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Weekly Chart: How Latino Votes Break Down along Party Lines

March 02, 2016

A map in which Texas is blue: Democrats won 62% of Latino votes there on Super Tuesday.
Latinos are three times more committed to the Democratic Party than the GOP.
Worth repeating: if you want the Latino vote, talk about jobs and the economy.

Latinos are the fastest-growing voting demographic in the United States, and projected to reach 27.3 million-strong this year. As of March 2 in this primary season, over 1 million Latinos have voted and they’re turning out in much larger numbers for Democrats than Republicans: 64 percent to 36 percent. Based on exit polls and vote counts, we projected how many Latinos participated in the primary contests, and from that, the rate at which they’re turning out for each party.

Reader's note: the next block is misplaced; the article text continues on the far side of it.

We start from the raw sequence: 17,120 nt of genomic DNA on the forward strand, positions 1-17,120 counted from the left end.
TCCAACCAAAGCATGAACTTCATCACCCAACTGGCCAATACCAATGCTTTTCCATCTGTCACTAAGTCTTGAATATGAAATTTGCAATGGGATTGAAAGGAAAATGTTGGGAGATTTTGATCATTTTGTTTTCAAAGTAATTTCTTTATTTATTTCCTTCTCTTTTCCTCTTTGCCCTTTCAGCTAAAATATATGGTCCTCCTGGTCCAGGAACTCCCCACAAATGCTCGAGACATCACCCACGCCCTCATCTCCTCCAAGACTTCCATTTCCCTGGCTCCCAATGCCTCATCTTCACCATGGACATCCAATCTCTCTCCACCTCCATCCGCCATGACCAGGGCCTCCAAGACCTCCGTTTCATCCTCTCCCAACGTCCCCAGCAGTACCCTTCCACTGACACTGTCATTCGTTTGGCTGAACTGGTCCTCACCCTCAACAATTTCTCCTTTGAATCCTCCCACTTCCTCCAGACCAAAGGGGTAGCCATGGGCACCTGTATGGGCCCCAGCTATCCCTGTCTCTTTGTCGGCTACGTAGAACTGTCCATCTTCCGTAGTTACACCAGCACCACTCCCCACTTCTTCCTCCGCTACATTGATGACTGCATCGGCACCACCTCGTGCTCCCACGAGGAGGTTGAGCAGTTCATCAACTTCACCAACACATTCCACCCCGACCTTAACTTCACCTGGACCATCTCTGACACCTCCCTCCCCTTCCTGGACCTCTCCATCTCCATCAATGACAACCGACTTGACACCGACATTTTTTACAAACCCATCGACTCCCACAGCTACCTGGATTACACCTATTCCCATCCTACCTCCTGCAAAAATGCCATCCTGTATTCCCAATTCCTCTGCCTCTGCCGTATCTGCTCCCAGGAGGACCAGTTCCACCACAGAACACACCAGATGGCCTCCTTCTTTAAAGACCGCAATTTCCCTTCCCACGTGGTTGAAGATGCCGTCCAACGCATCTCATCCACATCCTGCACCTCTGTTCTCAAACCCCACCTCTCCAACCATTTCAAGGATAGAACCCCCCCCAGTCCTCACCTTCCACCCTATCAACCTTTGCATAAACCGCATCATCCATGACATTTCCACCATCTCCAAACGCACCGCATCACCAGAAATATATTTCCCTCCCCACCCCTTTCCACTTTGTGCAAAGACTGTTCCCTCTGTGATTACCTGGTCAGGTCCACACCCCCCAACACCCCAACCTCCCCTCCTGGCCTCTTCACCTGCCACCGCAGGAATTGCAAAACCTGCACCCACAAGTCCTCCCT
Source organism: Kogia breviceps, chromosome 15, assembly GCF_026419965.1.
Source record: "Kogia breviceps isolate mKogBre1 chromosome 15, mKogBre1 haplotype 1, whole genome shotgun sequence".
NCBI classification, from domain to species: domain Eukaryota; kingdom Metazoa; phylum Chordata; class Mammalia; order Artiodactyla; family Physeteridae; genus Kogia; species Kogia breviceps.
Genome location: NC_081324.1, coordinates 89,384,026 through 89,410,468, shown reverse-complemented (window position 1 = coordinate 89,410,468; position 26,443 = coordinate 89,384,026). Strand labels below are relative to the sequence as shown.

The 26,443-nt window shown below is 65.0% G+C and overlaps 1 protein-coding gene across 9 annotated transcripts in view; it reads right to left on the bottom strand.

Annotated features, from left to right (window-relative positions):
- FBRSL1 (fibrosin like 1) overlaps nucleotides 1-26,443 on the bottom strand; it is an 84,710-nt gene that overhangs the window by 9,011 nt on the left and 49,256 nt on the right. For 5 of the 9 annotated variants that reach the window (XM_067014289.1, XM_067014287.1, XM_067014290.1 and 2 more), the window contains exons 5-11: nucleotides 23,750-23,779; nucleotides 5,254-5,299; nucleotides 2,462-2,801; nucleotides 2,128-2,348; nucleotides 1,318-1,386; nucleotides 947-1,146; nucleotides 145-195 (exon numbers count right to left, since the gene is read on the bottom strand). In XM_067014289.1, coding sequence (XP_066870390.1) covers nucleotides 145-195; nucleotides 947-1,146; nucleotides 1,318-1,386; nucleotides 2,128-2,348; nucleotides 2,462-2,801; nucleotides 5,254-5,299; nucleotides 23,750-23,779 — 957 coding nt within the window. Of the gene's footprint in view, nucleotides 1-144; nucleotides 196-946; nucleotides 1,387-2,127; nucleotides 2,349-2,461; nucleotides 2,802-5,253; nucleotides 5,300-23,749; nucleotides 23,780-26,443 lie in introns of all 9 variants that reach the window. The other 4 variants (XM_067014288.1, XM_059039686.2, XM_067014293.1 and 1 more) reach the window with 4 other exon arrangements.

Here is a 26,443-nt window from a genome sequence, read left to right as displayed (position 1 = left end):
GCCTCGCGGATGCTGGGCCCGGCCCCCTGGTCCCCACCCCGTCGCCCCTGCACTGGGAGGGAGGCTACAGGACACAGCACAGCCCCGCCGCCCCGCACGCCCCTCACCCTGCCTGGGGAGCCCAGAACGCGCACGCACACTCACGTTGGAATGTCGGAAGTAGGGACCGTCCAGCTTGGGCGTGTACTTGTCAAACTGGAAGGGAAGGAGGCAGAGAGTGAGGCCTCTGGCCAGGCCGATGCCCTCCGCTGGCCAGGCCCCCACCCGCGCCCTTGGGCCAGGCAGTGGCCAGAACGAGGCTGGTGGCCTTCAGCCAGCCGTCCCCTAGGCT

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Exit polls haven’t been released for some states that held caucuses on March 1, Super Tuesday—notably Colorado, where Latinos make up 21 percent of the swing state’s population.



If current frontrunners Hillary Clinton Republican and Donald Trump snag the nominations and the Latino vote proves as decisive as it has in the past, the GOP is in trouble: 81 percent of Latino voters view Trump unfavorably per a Washington Post/Univision poll released in February. Meanwhile Clinton enjoys high favorable ratings from the demographic. Below, we take a look at key findings from the 1,200-person survey.

 

Pablo Medina Uribe contributed to this article.